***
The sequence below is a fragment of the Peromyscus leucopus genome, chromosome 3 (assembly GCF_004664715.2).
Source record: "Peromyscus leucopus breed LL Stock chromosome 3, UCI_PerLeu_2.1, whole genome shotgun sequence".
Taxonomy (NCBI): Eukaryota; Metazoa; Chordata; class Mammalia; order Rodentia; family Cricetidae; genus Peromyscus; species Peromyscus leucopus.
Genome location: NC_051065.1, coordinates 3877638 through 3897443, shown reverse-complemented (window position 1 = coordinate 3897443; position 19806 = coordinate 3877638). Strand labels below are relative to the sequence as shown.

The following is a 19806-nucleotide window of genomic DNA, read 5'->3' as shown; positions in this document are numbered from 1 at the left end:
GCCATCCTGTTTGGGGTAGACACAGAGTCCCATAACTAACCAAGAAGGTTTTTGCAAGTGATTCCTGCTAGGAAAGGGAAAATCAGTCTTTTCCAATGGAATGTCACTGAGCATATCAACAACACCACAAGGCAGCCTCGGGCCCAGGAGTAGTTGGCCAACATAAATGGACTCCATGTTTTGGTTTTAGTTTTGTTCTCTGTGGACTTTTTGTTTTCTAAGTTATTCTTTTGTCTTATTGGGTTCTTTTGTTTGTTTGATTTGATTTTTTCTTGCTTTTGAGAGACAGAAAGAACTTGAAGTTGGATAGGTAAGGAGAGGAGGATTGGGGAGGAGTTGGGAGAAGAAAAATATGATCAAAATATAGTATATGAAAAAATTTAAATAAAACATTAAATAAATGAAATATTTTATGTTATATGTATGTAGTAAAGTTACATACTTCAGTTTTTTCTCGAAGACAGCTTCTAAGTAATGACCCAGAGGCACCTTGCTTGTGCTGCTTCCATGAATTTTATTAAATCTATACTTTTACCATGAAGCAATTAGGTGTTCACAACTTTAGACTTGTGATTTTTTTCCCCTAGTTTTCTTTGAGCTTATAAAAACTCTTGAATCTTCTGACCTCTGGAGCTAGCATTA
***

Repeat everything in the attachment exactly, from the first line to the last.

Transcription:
The sequence below is a fragment of the Peromyscus leucopus genome, chromosome 3 (assembly GCF_004664715.2).
Source record: "Peromyscus leucopus breed LL Stock chromosome 3, UCI_PerLeu_2.1, whole genome shotgun sequence".
Taxonomy (NCBI): Eukaryota; Metazoa; Chordata; class Mammalia; order Rodentia; family Cricetidae; genus Peromyscus; species Peromyscus leucopus.
Genome location: NC_051065.1, coordinates 3877638 through 3897443, shown reverse-complemented (window position 1 = coordinate 3897443; position 19806 = coordinate 3877638). Strand labels below are relative to the sequence as shown.

The following is a 19806-nucleotide window of genomic DNA, read 5'->3' as shown; positions in this document are numbered from 1 at the left end:
GCCATCCTGTTTGGGGTAGACACAGAGTCCCATAACTAACCAAGAAGGTTTTTGCAAGTGATTCCTGCTAGGAAAGGGAAAATCAGTCTTTTCCAATGGAATGTCACTGAGCATATCAACAACACCACAAGGCAGCCTCGGGCCCAGGAGTAGTTGGCCAACATAAATGGACTCCATGTTTTGGTTTTAGTTTTGTTCTCTGTGGACTTTTTGTTTTCTAAGTTATTCTTTTGTCTTATTGGGTTCTTTTGTTTGTTTGATTTGATTTTTTCTTGCTTTTGAGAGACAGAAAGAACTTGAAGTTGGATAGGTAAGGAGAGGAGGATTGGGGAGGAGTTGGGAGAAGAAAAATATGATCAAAATATAGTATATGAAAAAATTTAAATAAAACATTAAATAAATGAAATATTTTATGTTATATGTATGTAGTAAAGTTACATACTTCAGTTTTTTCTCGAAGACAGCTTCTAAGTAATGACCCAGAGGCACCTTGCTTGTGCTGCTTCCATGAATTTTATTAAATCTATACTTTTACCATGAAGCAATTAGGTGTTCACAACTTTAGACTTGTGATTTTTTTCCCCTAGTTTTCTTTGAGCTTATAAAAACTCTTGAATCTTCTGACCTCTGGAGCTAGCATTA